The term 'social mobility' is commonly used in relation to politics and the workplace, although many people often misunderstand or under-appreciate this phrase.
In fact, social mobility is the movement of individuals, families and households (and potentially other categories of people), while it marks a change in social status relative to an individual or group's currency location within a particular society.
It's also a term that's not lost on Squire Patton Boggs, which recently ranked highly in the Social Mobility Employer Index for 2021. But how exactly did the brand fare, and what does the index tell us about listed companies?
How Squire Patton Boggs Improved its Social Mobility Performance
Squire Patton Boggs was recently ranked 15th in the 2021 Social Mobility Employer Index, improving on its 2020 ranking of 46th in the process.
This marks the brand's clear commitment to social mobility in the workplace and society as a whole, while also offering an insight into just how far Squire Patton Boggs has come in this regard in recent times.
This year saw 203 businesses and public sector organisations reviewed as part of the Social Mobility Employer Index, with these entities (which collectively employ around 1.35 million people on these shores) answering around 100 questions to gauge their approach to social mobility.
According to partner Rob Elvin, who leads the firm's Social Mobility Resource Group, this is an issue that Squire Patton Boggs takes incredibly seriously. "To have made such tremendous progress after entering the index for the first time last year underlines how hard we have worked", he went on to say, "not only to address barriers to recruitment, but to also improve mobility within the firm".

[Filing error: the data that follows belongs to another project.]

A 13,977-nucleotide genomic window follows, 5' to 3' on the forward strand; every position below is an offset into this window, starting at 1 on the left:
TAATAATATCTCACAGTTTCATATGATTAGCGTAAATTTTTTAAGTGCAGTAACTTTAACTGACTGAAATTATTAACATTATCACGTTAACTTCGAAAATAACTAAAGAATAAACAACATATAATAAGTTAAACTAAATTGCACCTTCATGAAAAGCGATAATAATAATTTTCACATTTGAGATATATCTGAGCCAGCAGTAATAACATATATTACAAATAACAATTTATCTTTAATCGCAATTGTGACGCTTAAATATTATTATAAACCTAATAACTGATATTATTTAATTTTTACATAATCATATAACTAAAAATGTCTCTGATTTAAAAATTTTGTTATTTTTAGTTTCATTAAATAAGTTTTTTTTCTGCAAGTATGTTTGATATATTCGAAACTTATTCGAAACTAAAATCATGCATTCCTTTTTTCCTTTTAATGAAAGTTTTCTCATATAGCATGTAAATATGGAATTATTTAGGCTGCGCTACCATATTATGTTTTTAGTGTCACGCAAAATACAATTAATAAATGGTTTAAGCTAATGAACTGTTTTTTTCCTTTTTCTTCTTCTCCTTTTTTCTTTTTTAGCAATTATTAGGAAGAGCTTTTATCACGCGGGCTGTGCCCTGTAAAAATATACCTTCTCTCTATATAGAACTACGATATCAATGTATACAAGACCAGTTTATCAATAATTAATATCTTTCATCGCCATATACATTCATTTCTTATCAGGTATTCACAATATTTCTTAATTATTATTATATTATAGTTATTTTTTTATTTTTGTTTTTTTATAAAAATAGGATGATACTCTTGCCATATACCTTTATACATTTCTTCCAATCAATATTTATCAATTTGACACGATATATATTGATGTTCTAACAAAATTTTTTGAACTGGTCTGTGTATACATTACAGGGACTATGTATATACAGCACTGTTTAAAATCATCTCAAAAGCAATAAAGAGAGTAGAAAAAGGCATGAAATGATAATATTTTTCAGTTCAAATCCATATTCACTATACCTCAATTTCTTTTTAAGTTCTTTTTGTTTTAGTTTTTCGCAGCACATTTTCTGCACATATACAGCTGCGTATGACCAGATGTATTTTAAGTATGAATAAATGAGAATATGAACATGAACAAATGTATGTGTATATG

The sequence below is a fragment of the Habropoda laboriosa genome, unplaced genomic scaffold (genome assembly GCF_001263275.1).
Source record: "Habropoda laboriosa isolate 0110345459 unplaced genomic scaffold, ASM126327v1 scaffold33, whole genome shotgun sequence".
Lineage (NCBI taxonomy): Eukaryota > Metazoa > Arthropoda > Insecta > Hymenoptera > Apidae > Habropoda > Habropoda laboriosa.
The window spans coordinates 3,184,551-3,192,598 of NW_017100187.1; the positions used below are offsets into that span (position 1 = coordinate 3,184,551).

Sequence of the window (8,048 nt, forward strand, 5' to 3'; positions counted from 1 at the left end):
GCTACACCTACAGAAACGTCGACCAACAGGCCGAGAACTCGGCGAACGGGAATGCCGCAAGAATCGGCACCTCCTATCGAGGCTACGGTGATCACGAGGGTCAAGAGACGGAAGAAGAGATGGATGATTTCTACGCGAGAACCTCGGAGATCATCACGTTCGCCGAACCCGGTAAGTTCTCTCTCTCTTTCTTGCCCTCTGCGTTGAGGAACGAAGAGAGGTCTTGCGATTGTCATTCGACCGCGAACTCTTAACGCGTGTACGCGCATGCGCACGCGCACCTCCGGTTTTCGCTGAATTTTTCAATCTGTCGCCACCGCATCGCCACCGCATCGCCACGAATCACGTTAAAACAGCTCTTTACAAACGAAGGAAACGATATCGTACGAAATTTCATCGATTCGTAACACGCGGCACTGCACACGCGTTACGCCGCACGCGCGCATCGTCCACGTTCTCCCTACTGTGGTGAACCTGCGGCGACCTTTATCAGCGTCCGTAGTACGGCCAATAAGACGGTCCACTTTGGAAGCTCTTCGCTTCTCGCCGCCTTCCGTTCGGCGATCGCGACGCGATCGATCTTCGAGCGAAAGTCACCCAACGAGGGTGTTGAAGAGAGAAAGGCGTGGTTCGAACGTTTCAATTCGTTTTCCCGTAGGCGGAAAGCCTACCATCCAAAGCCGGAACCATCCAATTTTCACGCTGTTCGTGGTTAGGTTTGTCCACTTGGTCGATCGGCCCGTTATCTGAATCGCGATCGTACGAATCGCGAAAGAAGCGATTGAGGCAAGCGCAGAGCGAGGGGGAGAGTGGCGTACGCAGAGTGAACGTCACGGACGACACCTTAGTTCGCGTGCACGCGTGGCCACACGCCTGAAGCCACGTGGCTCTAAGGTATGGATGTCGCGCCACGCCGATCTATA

To illustrate this further, the firm ranked above big hitters such as Santander, Legal & General and even the BBC.
What is the Social Mobility Employer Index?
The Social Mobility Employer Index comprises two key elements; namely the questions aimed at employers themselves and a separate, independent survey.
Employers are currently evaluated across seven areas; their work with young people, routes into work, the attraction of staff, recruitment and selection, data collation, progression of employees and experienced hires and advocacy.
Squire Patton Boggs scored well across each of these metrics, suggesting that they've worked hard to recognise the challenges in relation to social mobility and taken practical steps to tackle these directly over the course of the last 12 months.
The index itself was created by the UK charity the Social Mobility Foundation back in 2017, and has sought to forensically examine how companies are driving social mobility in their workplaces ever since.